No Pain, No Gain: Sadly, I have to end this love affair with a brewery

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The Independent Online

I've faced an uncomfortable problem in the past few weeks. It is one no veteran investor should have to contemplate. After all, we are all in this business to try to make money, so a generous takeover bid should, without question, be accepted with glee.

I've faced an uncomfortable problem in the past few weeks. It is one no veteran investor should have to contemplate. After all, we are all in this business to try to make money, so a generous takeover bid should, without question, be accepted with glee.

Yet I found myself reluctant to call time on my oldest shareholding. I realise that I will, with some justification, be accused of falling in love with the share. Yet it seemed to me that little Jennings Brothers, a Lakeland brewer, had been part of my investment life for such a long time that it represented an act of betrayal to part company.

But that is what is going to happen. Jennings, which dates back to 1828, received a £46m cash bid from Wolverhampton & Dudley Breweries, which seems intent on swallowing as many pubs as it can. The Jennings board said yes, and last week Wolves declared it had more than 82.5 per cent of the capital.

I am one of the shareholders who did not accept. Another was the Campaign for Real Ale (Camra), the redoubtable beer pressure group. I have since done so. I do not know whether Camra has caved in as well. There is now little point in hanging on.

I had hoped that the takeover would not go through. I am a lover of traditional bitter and have grown increasingly frustrated as brewery after brewery has fallen victim to takeover bids and their brands have been destroyed. During my lifetime, real ale has almost been swamped by a seemingly endless tide of bland, overpriced and over-rated lager. In some outlets it is now impossible to get a pint of hand-pumped bitter.

Jennings rolls out a fine range of bitters which it sells through its 128 pubs and other outlets. Wolves says it will keep the brewery in production. But that is not the same as the company remaining independent.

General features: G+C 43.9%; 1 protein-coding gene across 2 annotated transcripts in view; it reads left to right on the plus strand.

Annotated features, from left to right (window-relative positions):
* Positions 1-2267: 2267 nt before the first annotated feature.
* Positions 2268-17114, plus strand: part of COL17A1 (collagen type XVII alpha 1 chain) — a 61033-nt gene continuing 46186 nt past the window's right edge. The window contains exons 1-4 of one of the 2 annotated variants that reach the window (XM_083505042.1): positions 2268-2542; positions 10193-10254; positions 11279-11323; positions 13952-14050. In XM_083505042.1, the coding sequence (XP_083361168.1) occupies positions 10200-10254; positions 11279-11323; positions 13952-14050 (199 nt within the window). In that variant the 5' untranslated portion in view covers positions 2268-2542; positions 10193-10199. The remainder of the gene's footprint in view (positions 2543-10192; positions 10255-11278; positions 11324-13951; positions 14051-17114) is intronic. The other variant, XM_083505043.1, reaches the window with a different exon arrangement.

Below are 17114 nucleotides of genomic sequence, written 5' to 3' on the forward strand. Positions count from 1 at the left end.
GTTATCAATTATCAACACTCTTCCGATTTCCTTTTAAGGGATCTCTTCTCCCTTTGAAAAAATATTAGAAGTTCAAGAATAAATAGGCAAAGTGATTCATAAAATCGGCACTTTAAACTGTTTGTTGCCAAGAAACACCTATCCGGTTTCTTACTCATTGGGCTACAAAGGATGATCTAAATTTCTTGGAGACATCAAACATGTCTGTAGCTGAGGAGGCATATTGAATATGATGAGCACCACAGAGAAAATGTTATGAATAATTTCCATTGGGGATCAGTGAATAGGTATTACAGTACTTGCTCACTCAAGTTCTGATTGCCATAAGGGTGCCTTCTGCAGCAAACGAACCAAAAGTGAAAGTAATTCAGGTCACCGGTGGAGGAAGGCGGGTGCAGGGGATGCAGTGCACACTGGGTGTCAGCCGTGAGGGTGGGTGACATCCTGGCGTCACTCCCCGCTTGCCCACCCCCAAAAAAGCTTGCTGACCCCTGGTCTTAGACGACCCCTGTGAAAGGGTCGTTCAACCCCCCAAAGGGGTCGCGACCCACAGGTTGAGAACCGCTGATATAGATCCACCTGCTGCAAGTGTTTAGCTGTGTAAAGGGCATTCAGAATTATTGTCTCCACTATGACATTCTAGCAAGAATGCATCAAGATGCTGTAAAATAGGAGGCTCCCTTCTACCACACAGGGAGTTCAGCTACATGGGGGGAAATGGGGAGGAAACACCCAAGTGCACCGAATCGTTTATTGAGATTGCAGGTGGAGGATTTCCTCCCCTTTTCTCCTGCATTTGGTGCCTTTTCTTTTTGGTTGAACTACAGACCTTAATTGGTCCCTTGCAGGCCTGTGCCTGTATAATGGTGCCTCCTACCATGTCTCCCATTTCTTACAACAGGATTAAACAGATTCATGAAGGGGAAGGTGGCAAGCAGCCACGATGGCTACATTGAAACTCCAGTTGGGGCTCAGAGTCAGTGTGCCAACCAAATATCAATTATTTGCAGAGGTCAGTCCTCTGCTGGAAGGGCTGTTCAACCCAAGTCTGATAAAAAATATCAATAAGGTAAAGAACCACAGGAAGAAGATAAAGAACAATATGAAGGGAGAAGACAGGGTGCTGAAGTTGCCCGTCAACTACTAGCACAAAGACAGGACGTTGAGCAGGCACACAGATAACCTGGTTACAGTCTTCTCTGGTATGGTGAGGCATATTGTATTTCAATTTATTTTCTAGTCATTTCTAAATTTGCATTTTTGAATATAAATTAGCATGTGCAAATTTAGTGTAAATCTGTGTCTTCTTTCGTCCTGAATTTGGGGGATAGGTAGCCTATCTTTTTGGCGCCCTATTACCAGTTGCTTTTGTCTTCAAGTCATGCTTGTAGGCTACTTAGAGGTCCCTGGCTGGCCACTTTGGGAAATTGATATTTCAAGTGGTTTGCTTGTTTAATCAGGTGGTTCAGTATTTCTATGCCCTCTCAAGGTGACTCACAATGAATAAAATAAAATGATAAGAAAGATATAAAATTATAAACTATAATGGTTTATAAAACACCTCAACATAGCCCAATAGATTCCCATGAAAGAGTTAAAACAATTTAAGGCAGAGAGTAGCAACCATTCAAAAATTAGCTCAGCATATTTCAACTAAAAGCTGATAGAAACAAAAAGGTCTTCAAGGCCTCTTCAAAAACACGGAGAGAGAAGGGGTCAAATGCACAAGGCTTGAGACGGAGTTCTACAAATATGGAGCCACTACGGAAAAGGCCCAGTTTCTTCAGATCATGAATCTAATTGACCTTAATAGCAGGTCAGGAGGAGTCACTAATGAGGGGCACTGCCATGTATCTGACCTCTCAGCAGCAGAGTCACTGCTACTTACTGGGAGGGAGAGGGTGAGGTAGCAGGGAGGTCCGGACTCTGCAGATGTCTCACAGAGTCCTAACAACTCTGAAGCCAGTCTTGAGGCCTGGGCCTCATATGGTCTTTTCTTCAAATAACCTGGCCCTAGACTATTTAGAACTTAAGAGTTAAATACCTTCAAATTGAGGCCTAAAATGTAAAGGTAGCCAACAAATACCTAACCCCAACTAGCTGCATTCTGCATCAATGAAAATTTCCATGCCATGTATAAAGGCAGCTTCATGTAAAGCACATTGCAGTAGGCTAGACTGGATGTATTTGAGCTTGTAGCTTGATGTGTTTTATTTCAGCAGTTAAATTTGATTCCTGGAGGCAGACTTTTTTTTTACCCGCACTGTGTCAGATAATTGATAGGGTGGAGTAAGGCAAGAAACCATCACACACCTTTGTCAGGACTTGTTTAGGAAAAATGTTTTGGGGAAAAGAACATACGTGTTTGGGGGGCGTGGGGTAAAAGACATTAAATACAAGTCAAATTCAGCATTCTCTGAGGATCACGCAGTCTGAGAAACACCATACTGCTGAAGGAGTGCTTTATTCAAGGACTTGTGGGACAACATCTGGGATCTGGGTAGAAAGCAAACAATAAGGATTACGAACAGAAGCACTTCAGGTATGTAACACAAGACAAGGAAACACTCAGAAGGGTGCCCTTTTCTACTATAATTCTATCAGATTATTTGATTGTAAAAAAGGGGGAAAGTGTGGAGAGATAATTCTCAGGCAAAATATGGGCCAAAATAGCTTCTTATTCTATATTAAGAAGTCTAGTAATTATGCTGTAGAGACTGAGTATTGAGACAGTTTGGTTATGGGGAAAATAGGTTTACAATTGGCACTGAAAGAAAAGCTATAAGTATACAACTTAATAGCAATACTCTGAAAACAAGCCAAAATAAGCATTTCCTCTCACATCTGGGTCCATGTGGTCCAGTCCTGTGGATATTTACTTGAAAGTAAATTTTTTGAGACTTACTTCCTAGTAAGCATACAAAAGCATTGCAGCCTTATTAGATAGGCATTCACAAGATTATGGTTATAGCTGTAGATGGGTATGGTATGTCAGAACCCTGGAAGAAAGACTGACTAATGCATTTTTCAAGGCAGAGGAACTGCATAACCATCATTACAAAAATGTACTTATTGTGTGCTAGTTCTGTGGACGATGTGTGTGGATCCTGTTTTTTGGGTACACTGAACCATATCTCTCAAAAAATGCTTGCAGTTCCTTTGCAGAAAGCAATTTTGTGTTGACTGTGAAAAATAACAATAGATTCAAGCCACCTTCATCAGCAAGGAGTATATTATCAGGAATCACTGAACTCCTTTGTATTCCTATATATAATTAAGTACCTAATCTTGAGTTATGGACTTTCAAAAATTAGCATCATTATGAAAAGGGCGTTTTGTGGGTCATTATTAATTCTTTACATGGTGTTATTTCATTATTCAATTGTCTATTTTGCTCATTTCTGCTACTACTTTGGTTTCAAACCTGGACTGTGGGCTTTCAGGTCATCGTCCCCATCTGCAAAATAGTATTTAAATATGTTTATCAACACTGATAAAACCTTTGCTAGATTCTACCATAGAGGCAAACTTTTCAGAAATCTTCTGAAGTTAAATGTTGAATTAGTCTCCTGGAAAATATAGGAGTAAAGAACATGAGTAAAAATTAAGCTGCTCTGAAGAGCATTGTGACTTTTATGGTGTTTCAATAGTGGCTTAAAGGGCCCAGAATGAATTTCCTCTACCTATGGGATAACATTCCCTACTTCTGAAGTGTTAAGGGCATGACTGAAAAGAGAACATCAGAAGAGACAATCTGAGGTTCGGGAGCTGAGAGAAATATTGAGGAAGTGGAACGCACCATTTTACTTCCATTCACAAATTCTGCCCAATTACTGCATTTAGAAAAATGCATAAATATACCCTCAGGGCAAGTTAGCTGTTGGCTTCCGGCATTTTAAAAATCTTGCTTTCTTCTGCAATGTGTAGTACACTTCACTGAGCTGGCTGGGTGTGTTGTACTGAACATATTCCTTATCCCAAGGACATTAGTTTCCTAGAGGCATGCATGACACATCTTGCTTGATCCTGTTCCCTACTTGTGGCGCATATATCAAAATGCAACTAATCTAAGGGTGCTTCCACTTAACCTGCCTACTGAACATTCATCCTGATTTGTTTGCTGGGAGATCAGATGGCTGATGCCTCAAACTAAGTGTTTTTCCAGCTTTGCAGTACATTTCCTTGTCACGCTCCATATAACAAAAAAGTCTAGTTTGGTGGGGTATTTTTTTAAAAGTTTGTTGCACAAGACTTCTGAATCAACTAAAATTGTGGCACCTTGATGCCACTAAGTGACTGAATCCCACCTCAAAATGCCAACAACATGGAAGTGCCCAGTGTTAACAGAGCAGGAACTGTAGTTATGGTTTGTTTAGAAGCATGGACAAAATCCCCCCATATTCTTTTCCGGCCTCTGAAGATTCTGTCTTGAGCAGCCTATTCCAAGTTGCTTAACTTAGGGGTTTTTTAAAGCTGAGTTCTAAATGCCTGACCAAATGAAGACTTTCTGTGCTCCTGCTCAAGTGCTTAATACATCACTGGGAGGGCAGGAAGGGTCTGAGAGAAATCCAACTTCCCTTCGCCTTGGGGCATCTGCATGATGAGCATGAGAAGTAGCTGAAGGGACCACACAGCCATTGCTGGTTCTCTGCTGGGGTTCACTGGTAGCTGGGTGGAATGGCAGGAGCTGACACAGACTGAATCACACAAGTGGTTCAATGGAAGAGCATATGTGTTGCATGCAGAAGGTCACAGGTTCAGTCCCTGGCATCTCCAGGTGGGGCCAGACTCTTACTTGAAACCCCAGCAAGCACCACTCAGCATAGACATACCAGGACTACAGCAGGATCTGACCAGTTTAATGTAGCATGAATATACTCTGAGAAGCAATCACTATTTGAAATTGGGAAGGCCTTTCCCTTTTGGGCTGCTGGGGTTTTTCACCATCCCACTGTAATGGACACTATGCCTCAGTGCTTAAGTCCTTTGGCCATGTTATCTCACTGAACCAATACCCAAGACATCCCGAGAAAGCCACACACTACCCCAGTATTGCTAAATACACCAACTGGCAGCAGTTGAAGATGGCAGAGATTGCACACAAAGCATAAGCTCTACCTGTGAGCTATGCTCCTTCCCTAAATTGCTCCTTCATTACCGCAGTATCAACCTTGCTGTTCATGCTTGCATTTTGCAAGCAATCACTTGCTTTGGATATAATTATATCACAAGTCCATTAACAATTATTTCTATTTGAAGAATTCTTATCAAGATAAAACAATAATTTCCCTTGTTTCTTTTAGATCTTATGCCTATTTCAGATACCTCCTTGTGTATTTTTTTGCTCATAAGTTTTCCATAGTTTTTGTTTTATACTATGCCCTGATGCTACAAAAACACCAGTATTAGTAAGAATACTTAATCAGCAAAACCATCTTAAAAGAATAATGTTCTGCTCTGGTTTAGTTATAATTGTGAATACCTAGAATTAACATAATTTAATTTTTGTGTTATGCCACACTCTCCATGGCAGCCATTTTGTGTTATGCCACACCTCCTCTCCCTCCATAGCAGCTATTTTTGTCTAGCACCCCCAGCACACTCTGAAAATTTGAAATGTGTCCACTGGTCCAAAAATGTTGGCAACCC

I believe that the present Wolves management will honour its word. But people get replaced. In a few years' time, new managers could well take their accountants' advice and decide that the Cockermouth plant is too costly to run and should be closed.

We have seen it happen. Breweries and brands will be preserved, come what may, has been the promise made during many a bid. Nevertheless, many have since disappeared.

I realise that Wolves is a dedicated producer of traditional beer. Indeed, it brews more of the stuff than any other brewer. So it could be argued that Jennings could not have found a better home. But the point is that Jennings is comfortably profitable and well regarded, and has encouraging prospects. It did not need a new home.

It was in the 1970s that I alighted on Jennings, which had already survived many calamities and unwanted assaults. Then it was not quoted, although a fully fledged public company. It had, thanks to its loyal band of Cumbria shareholders, defeated one of the takeover masters of the day - the late Sir Maxwell Joseph, whose beer victims included Watney Mann and Truman. Both were substantial brewers and featured in epic takeover encounters.

Joseph received a shock when most of Jennings' 400 shareholders rejected him. He had the consolation of capturing another Cumbria brewer, Workington, but the Cockermouth rebuff destroyed his plan for a new brewing power, and Workington was eventually sold to, I think, Scottish & Newcastle.

As far as investments go, my modest Jennings involvement has not been outstandingly lucrative. Still, I am not complaining. I paid the equivalent of 49p (later I picked up a few more shares at 130p), which compares with Wolves 430p offer. It is also worth noting that I received dividends totalling nearly 140p on each of my original shares. Not up to the Tesco standard, where since 1980 the share price alone has turned £1,000 into about £115,000, but still a satisfying return.

I was hoping that Wolves would suffer a "Maxwell Joseph" defeat. Or, if it won control, that it would be prepared to tolerate a significant minority shareholding which could have exerted some token influence. It has made it clear it has no such intention.

So it is, in effect, all over. My resistance has been in vain. Perhaps I am too starry-eyed. When a company without a dominant shareholder becomes a plc, then cash is always king - as Manchester United supporters have discovered.

Still, it is sad when what comes to be regarded as an institution has little chance of surviving as an independent entity once Big Brother decrees other wise.

I, like Manchester United shareholders, have the consolation of a tidy profit. I will spend some of mine on a few pints of bitter - but perhaps avoid any of the Wolves brands.

cash@independent.co.uk

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